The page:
Acting Foreign Minister Craig Emerson said the 82 people to be removed from the list no longer posed a threat to the restoration of democracy, the rule of law, or progress under the Zimbabwean Government’s power sharing deal.
“We are working closely with our partners in the United Kingdom, Europe and the United States to support the combined efforts of Zimbabwe, South Africa and the Southern African Development Community to build a brighter future for Zimbabwe,” Dr Emerson said.
“Australia’s autonomous sanctions regime against Zimbabwe remains one of the world’s toughest. We will continue to uphold this until there is further progress towards democracy and respect for the rule of law in Zimbabwe.”
Australia will retain travel and financial sanctions on 153 individuals and four entities. Australia will also continue to prevent the adult children of listed individuals from studying in Australia and prohibit defence links and the sale of military equipment to Zimbabwe.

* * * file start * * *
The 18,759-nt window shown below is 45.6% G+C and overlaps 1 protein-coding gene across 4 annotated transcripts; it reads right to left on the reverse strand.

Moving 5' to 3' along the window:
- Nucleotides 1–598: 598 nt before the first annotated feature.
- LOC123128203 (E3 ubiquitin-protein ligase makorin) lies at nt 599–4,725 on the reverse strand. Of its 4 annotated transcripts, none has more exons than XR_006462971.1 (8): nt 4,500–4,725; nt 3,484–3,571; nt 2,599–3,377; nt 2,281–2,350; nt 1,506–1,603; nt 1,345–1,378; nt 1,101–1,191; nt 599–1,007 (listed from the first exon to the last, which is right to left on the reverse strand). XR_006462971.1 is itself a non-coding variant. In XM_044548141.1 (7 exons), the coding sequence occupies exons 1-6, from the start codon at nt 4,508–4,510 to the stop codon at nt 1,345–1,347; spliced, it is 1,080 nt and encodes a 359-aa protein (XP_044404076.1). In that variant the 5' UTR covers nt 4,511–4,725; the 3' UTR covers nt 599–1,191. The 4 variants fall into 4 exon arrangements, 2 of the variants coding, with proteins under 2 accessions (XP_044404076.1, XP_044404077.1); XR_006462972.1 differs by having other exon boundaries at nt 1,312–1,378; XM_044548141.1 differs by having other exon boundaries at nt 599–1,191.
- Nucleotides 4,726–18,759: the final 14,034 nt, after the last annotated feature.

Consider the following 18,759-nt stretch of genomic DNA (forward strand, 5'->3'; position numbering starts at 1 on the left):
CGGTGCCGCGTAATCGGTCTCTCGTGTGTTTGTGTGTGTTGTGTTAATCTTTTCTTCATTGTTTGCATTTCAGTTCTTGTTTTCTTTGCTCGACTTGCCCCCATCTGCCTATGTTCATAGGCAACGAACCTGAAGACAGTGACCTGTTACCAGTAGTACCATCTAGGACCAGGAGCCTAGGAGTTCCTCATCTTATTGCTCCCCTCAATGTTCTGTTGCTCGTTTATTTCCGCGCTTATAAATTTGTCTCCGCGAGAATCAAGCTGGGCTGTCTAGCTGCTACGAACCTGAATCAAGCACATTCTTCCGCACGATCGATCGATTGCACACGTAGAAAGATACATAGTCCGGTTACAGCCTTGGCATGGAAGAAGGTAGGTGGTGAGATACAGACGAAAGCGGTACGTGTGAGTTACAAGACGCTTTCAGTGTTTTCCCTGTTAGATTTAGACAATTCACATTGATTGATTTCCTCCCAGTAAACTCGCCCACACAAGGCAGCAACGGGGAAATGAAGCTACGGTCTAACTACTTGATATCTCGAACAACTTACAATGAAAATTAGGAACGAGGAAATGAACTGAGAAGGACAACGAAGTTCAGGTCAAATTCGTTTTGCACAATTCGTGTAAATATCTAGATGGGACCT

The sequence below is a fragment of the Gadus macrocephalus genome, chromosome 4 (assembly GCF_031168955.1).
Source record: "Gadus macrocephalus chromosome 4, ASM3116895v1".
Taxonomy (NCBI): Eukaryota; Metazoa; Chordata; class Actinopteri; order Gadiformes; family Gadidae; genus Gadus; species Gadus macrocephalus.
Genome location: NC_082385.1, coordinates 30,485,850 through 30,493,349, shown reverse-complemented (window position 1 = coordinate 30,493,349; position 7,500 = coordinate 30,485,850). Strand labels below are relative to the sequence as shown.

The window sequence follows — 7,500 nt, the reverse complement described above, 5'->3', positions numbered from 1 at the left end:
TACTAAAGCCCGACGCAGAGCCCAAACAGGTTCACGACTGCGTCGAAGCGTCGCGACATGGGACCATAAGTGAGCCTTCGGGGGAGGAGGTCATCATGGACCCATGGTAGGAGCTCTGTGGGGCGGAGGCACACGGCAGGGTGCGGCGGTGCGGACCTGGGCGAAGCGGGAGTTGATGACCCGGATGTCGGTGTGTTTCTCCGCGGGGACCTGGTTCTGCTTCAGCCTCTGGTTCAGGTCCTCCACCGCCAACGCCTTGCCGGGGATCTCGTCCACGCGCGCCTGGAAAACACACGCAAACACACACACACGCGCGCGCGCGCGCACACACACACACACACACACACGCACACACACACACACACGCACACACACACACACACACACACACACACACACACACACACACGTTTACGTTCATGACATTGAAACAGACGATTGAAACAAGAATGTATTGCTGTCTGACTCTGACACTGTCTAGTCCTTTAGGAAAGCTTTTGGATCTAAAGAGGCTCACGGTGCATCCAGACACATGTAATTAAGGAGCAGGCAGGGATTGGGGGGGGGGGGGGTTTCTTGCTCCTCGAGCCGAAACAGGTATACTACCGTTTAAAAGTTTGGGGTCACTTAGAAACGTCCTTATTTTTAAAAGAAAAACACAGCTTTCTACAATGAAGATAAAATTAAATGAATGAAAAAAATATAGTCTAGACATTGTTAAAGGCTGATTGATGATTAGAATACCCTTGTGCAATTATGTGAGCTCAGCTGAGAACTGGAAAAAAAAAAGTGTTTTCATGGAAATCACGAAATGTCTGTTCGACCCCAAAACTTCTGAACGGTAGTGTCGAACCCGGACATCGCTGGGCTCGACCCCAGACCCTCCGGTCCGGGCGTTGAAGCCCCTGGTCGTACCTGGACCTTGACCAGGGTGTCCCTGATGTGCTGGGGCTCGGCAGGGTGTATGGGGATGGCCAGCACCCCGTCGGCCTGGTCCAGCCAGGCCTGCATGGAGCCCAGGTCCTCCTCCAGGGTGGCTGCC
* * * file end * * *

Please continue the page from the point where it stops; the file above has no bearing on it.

The Australian Government is committed to improving the lives of the people of Zimbabwe and is the third largest bilateral donor to the global effort to assist Zimbabwe, focused on humanitarian relief and promoting economic recovery.
“We want to see Zimbabwe get back on its feet so that its economy can prosper and its society can be freer, fairer and more democratic,” Dr Emerson said.
The changes to the sanctions list will take effect as soon as the amended list is published on the Federal Register of Legislative Instruments.
• Minister's office: (02) 6277 7500
• DFAT Media Liaison: (02) 6261 1555Post published in: Africa News